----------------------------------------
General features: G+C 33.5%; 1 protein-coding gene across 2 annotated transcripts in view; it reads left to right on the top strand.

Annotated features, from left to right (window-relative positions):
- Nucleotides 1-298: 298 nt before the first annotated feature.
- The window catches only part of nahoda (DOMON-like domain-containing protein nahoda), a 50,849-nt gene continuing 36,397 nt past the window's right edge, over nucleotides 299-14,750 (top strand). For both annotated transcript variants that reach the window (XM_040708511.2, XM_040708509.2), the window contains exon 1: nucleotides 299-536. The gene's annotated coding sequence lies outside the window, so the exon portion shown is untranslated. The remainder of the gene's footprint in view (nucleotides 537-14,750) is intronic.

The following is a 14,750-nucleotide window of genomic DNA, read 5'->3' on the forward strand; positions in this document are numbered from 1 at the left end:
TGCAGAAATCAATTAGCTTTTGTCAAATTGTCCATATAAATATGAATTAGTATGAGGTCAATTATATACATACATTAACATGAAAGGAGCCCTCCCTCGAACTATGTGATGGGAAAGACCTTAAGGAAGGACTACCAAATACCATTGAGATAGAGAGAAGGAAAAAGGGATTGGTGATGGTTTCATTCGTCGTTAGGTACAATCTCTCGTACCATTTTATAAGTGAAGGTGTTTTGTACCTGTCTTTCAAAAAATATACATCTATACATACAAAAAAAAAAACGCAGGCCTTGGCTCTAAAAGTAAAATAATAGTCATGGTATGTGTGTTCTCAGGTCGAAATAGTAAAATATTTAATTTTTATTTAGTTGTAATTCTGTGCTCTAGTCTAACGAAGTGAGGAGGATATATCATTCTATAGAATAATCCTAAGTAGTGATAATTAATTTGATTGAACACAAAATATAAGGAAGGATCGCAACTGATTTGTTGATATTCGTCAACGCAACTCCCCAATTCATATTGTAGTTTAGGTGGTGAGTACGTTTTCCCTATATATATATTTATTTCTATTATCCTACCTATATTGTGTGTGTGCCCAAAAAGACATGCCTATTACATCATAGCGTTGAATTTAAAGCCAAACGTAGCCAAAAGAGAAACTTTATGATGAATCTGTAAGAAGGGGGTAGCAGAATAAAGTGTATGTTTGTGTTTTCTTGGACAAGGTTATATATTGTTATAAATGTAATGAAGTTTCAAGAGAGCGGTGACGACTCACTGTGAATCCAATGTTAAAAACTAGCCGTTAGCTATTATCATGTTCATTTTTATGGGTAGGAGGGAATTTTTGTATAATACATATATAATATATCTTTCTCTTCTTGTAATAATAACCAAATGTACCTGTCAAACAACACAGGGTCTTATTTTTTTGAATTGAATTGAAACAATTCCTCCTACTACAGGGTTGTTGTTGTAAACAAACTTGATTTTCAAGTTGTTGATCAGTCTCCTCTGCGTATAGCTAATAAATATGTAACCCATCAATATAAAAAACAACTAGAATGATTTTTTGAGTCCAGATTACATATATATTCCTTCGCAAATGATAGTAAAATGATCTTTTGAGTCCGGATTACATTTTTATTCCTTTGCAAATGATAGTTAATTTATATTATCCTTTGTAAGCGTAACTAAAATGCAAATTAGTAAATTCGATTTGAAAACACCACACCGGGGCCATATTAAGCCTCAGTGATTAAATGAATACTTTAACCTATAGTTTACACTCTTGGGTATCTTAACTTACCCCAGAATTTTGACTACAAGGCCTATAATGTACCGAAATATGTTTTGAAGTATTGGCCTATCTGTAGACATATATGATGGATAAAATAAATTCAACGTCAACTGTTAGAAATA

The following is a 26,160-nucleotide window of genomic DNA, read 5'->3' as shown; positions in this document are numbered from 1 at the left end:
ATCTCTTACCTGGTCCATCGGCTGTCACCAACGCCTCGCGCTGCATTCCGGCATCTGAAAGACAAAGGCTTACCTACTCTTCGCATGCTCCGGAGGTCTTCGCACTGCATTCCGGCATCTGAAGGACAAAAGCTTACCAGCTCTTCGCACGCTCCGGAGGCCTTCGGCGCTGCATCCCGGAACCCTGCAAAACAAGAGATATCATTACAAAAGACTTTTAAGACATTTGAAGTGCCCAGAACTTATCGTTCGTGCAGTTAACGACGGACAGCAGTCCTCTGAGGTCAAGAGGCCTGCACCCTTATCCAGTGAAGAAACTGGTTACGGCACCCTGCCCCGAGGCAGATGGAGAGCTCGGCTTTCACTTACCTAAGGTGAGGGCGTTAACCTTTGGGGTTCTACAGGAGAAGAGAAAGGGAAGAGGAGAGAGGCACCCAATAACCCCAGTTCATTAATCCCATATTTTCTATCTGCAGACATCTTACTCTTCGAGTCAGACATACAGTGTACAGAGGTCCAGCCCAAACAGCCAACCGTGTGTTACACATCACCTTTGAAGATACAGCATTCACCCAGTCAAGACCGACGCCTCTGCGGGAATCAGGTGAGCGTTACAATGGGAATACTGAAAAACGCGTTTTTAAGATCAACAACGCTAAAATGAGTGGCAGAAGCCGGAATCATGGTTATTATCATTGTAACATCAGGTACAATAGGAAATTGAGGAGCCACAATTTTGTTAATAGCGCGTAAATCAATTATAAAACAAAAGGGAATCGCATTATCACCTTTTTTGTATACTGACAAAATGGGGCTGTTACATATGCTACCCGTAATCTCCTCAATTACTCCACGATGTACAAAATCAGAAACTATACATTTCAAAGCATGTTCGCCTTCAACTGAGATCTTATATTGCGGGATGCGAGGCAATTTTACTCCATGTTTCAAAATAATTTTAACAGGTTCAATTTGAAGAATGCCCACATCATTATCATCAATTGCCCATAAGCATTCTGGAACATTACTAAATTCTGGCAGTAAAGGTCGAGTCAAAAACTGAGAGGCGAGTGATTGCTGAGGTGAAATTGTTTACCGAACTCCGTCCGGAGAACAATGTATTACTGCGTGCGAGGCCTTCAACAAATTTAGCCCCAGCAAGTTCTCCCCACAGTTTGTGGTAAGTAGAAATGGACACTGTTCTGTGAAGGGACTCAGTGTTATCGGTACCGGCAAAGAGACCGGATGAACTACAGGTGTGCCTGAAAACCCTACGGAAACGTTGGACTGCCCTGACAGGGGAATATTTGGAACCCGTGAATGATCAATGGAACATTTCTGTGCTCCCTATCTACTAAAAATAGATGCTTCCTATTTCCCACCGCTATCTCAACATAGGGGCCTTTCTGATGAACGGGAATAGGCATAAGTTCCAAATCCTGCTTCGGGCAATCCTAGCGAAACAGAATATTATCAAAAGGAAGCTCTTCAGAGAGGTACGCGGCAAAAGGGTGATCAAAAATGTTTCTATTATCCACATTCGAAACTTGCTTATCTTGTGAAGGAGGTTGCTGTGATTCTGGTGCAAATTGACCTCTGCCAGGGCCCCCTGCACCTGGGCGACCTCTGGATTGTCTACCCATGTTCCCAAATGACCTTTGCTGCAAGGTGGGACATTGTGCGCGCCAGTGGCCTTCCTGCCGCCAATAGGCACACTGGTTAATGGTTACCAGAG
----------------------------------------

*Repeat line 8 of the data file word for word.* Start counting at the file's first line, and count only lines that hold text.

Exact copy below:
ATCTCTTACCTGGTCCATCGGCTGTCACCAACGCCTCGCGCTGCATTCCGGCATCTGAAAGACAAAGGCTTACCTACTCTTCGCATGCTCCGGAGGTCTTCGCACTGCATTCCGGCATCTGAAGGACAAAAGCTTACCAGCTCTTCGCACGCTCCGGAGGCCTTCGGCGCTGCATCCCGGAACCCTGCAAAACAAGAGATATCATTACAAAAGACTTTTAAGACATTTGAAGTGCCCAGAACTTATCGTTCGTGCAGTTAACGACGGACAGCAGTCCTCTGAGGTCAAGAGGCCTGCACCCTTATCCAGTGAAGAAACTGGTTACGGCACCCTGCCCCGAGGCAGATGGAGAGCTCGGCTTTCACTTACCTAAGGTGAGGGCGTTAACCTTTGGGGTTCTACAGGAGAAGAGAAAGGGAAGAGGAGAGAGGCACCCAATAACCCCAGTTCATTAATCCCATATTTTCTATCTGCAGACATCTTACTCTTCGAGTCAGACATACAGTGTACAGAGGTCCAGCCCAAACAGCCAACCGTGTGTTACACATCACCTTTGAAGATACAGCATTCACCCAGTCAAGACCGACGCCTCTGCGGGAATCAGGTGAGCGTTACAATGGGAATACTGAAAAACGCGTTTTTAAGATCAACAACGCTAAAATGAGTGGCAGAAGCCGGAATCATGGTTATTATCATTGTAACATCAGGTACAATAGGAAATTGAGGAGCCACAATTTTGTTAATAGCGCGTAAATCAATTATAAAACAAAAGGGAATCGCATTATCACCTTTTTTGTATACTGACAAAATGGGGCTGTTACATATGCTACCCGTAATCTCCTCAATTACTCCACGATGTACAAAATCAGAAACTATACATTTCAAAGCATGTTCGCCTTCAACTGAGATCTTATATTGCGGGATGCGAGGCAATTTTACTCCATGTTTCAAAATAATTTTAACAGGTTCAATTTGAAGAATGCCCACATCATTATCATCAATTGCCCATAAGCATTCTGGAACATTACTAAATTCTGGCAGTAAAGGTCGAGTCAAAAACTGAGAGGCGAGTGATTGCTGAGGTGAAATTGTTTACCGAACTCCGTCCGGAGAACAATGTATTACTGCGTGCGAGGCCTTCAACAAATTTAGCCCCAGCAAGTTCTCCCCACAGTTTGTGGTAAGTAGAAATGGACACTGTTCTGTGAAGGGACTCAGTGTTATCGGTACCGGCAAAGAGACCGGATGAACTACAGGTGTGCCTGAAAACCCTACGGAAACGTTGGACTGCCCTGACAGGGGAATATTTGGAACCCGTGAATGATCAATGGAACATTTCTGTGCTCCCTATCTACTAAAAATAGATGCTTCCTATTTCCCACCGCTATCTCAACATAGGGGCCTTTCTGATGAACGGGAATAGGCATAAGTTCCAAATCCTGCTTCGGGCAATCCTAGCGAAACAGAATATTATCAAAAGGAAGCTCTTCAGAGAGGTACGCGGCAAAAGGGTGATCAAAAATGTTTCTATTATCCACATTCGAAACTTGCTTATCTTGTGAAGGAGGTTGCTGTGATTCTGGTGCAAATTGACCTCTGCCAGGGCCCCCTGCACCTGGGCGACCTCTGGATTGTCTACCCATGTTCCCAAATGACCTTTGCTGCAAGGTGGGACATTGTGCGCGCCAGTGGCCTTCCTGCCGCCAATAGGCACACTGGTTAATGGTTACCAGAG